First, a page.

One World, One Industry: Opportunities in India for Electronics Manufacturing

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As president and CEO of the global electronics industry association, I have many opportunities to visit electronics manufacturing companies worldwide. Recently, while in India, I had the pleasure of attending Integrated Electronics Manufacturing & Interconnections (IEMI), a celebration of 10 years of IPC activities in India, Sri Lanka, Bangladesh, and the middle east Africa region. I was encouraged by how much growth has occurred over the past decade. Poised to become a global manufacturing hub, India is emerging as a dynamic market for our industry. The government has opened its doors to foreign investors, laying out the red carpet for manufacturing companies, and the industry is thriving.

Because it is estimated that manufacturing opportunities in India will bring the industry $200 billion by 2026—a large increase from the $75 billion India currently takes in—it’s easy to see why the electronics manufacturing industry is looking so closely at India and all that it has to offer. Labor costs are low, the industry is very savvy technically, and English (a dominant language in the business world) is widely spoken.

Mitchell_Sept22_Fig1_cap.jpgIndia’s transformation to a vital manufacturing hub includes Apple opening operations and manufacturing phones there, providing one of the largest products in terms of dollars that Indians consume from a “local” manufacturer. Government officials are reimbursing portions of company investments, based on objectives met by participating companies. Officials encourage semiconductor manufacturing and hope to entice companies to seek out India as a potential spot to set up shop.

To celebrate IPC’s decade in India, I was accompanied to the inaugural IEMI by IPC staff executives Sanjay Huprikar and David Bergman. IEMI is a planned annual event encouraging designers, manufacturers, traders, suppliers, service providers, and technical experts to connect with one another and government officials through member networking events, workshops, and skill challenge competitions as we continue to build an electronics community in India.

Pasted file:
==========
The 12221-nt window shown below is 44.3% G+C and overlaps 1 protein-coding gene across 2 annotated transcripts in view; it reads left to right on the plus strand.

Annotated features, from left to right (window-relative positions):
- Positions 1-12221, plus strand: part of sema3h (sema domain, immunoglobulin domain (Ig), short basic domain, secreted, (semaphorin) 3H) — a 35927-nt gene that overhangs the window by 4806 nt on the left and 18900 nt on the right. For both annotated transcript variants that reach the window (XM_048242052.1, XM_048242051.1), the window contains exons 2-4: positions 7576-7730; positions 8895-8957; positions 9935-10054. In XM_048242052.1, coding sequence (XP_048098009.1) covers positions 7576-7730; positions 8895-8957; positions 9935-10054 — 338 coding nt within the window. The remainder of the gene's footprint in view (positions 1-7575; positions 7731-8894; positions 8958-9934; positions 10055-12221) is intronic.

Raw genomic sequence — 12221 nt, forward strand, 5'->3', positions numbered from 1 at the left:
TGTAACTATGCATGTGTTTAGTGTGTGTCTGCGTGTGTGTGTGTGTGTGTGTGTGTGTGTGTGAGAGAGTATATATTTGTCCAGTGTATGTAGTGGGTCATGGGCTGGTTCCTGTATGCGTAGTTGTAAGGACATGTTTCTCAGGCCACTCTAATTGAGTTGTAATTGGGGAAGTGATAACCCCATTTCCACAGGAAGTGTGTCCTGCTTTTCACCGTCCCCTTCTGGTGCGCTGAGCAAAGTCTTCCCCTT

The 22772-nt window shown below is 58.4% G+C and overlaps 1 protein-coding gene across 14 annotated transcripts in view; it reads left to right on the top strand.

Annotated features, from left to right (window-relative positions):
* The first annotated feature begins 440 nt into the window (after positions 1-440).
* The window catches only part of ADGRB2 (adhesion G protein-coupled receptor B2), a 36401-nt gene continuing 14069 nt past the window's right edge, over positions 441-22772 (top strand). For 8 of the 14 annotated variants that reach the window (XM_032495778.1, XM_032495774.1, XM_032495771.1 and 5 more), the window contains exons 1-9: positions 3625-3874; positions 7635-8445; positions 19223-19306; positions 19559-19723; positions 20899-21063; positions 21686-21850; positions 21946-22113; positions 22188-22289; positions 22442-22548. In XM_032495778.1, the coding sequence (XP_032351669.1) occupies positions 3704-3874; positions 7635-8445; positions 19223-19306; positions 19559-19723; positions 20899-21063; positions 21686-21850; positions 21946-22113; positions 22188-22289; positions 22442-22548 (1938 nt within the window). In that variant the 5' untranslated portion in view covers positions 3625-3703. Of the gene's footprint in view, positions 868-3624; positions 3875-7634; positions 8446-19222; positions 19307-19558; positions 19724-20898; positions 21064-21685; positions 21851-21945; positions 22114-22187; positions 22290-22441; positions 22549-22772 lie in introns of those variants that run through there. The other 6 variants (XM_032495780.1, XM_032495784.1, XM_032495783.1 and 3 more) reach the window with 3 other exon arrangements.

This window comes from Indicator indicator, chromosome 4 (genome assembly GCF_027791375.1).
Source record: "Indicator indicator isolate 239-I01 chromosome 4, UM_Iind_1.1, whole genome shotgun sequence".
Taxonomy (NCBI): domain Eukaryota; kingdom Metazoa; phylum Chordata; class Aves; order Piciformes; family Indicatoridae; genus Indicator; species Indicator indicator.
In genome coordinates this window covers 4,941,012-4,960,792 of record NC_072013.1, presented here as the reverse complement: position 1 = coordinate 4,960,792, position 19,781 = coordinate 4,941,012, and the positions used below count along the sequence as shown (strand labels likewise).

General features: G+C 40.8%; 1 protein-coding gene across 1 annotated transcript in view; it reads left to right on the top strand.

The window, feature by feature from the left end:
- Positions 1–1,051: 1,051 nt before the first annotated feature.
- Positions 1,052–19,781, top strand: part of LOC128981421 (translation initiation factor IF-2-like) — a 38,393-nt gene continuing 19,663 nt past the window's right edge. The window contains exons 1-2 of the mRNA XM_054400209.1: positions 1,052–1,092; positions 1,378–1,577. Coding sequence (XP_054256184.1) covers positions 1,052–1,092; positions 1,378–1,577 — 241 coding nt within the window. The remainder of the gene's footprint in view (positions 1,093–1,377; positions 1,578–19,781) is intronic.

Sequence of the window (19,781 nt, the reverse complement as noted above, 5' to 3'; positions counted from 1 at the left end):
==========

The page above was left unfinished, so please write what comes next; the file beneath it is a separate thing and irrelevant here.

Part of those community-building efforts included signing a Memorandum of Understanding (MoU) with the Vidya Vikash Institute of Engineering & Technology in Mysore. This MoU ensures that diploma students take IPC’s Electronics Assembly for Operators training as part of a new course the Institute has developed to expose students to more hands-on work with electronics. Because this initiative helps to develop a future pipeline of workers, it is actively supported by several Mysore-area EMS and PCB companies which are providing internship opportunities to these students to Mitchell_Sept22_Fig3_cap.jpgbetter round out their experience. The students will start the course in a few weeks and wrap up in November. We plan to share the results of the evaluation with Dr. C. N. Ashwath Narayan, the minister of Higher Education, Science & Technology, and skill development for the State Government of Karnataka, and his team. Dr. Narayan was the chief guest at the IEMI 2022 event in Bangalore.

Other highlights of IEMI included encouraging attendees to become more involved in the creation and adoption of global standards and workforce development ("skilling" and "re-skilling") programs such as the government of India’s “Make in India” and “Skill India,” along with updates on the importance of IPC-CFX as the definitive data protocol standard for Industry 4.0 success.

My visit to India and attendance at IEMI illustrated how eager IPC is to support an electronics community that embraces the idea that big problems can be solved when trade associations, training content providers, academic institutions, local industry, and government collaborate in an influential hub for electronics manufacturing. I'd like to strongly encourage India's industry leaders to step up and volunteer their time to engage in critical activities around standards, education, advocacy, and solutions that will benefit the entire value chain.

For additional information on IPC’s activities in India, contact Gaurab Majumdar, IPC India executive director, at

This column originally appeared in the September 2022 issue of PCB007 Magazine.


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